“There are concerns about COVID that will not go away, and the perception that may be weighing on demand is putting pressure on the market,” said Bob Yawger, director of energy futures at Mizuho in New York.
Brent crude futures were down $ 1.50, or 2%, to $ 73.52 a barrel, while U.S. West Texas Intermediate (WTI) crude fell $ 1.52, or 2.1%, to come in at $ 70.86 a barrel. Brent fell 2.6% for the week and WTI fell 1.3%.
In Denmark, South Africa and Britain, the number of new cases of Omicron is doubling every two days. Danish Prime Minister Mette Frederiksen said on Friday her government would propose new restrictions to limit the spread.
In the United States, the rapid spread of the Omicron variant has led some companies to suspend plans to return workers to offices.
“Messages of caution and warnings of a worsening wave of COVID are starting to ring louder as the holiday season approaches, dampening market sentiment,” said Vandana Hari, analyst energy at Vanda Insights. “Crude could remain in a sustaining configuration, albeit with a lot of price volatility around the mid-point, in trading thinned out during the holidays over the next two weeks.”
The Organization of the Petroleum Exporting Countries, Russia and their allies, known together as OPEC +, have said they could meet before their meeting scheduled for Jan. 4 if changing demand prospects justify a shift. reconsidering their plans to add 400,000 barrels per day of supply in January.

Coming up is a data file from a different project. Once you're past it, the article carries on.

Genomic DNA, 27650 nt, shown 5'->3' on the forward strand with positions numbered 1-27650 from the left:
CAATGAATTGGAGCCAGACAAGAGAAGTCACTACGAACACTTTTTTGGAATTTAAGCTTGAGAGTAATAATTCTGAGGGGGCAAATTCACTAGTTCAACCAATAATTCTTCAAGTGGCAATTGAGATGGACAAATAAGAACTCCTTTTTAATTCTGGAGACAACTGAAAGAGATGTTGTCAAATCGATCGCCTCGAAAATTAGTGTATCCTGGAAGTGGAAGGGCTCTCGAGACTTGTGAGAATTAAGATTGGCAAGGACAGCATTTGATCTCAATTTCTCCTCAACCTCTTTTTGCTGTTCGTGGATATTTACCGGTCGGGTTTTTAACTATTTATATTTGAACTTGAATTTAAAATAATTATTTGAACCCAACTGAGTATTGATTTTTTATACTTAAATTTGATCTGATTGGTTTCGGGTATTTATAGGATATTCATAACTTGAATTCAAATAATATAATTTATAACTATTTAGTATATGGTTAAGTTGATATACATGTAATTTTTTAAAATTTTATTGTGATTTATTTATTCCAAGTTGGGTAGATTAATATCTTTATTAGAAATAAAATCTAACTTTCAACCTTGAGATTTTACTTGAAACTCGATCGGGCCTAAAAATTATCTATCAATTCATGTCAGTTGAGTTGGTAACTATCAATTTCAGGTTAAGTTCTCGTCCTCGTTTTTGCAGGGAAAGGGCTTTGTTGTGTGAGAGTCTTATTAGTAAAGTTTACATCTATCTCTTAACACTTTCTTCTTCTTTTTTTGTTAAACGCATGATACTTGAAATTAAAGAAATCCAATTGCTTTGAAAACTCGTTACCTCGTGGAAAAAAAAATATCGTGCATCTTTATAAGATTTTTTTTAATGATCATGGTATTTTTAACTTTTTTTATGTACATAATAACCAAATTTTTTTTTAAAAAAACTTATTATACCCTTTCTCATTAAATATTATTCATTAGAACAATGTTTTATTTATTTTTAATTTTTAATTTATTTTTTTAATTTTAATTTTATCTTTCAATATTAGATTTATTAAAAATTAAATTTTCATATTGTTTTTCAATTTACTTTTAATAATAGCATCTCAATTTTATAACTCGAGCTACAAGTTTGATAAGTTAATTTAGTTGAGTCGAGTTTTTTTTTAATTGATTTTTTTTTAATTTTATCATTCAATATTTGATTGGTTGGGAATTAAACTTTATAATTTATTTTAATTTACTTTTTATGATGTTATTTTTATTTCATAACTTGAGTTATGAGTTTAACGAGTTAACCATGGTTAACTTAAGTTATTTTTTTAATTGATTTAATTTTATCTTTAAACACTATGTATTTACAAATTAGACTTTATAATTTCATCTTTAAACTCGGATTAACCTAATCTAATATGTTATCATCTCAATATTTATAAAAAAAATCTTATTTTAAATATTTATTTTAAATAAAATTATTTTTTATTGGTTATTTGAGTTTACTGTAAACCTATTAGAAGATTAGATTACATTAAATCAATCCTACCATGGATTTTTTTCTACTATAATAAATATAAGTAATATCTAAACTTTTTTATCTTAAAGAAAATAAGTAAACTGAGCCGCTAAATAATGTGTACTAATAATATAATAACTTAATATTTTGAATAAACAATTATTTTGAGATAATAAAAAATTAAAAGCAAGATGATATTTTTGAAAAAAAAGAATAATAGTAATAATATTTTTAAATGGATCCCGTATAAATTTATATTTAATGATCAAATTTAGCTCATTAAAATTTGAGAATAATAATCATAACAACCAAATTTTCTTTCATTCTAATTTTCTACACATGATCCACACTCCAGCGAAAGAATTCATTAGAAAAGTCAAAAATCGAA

“We may see further consolidation around $ 70 over the next few sessions as we learn more about Omicron, the restrictions it will bring and whether OPEC + responds,” said Craig Erlam, senior market analyst at OANDA.
The number of US oil rigs, a leading indicator of production, rose during the week, raising concerns about a potential oversupply. The number of oil and gas rigs, an early indicator of future production, increased by three to 579 in the week to Dec. 17, energy services firm Baker Hughes Co said in its follow-up report on Friday. close.
But despite Omicron’s threats to demand, Goldman Sachs said on Friday that the new variant had limited impact on mobility or demand for oil, adding that it expected oil consumption to hit rock bottom. record levels in 2022 and 2023.
Oil prices retreated from multi-year highs earlier in the fourth quarter on improving supplies.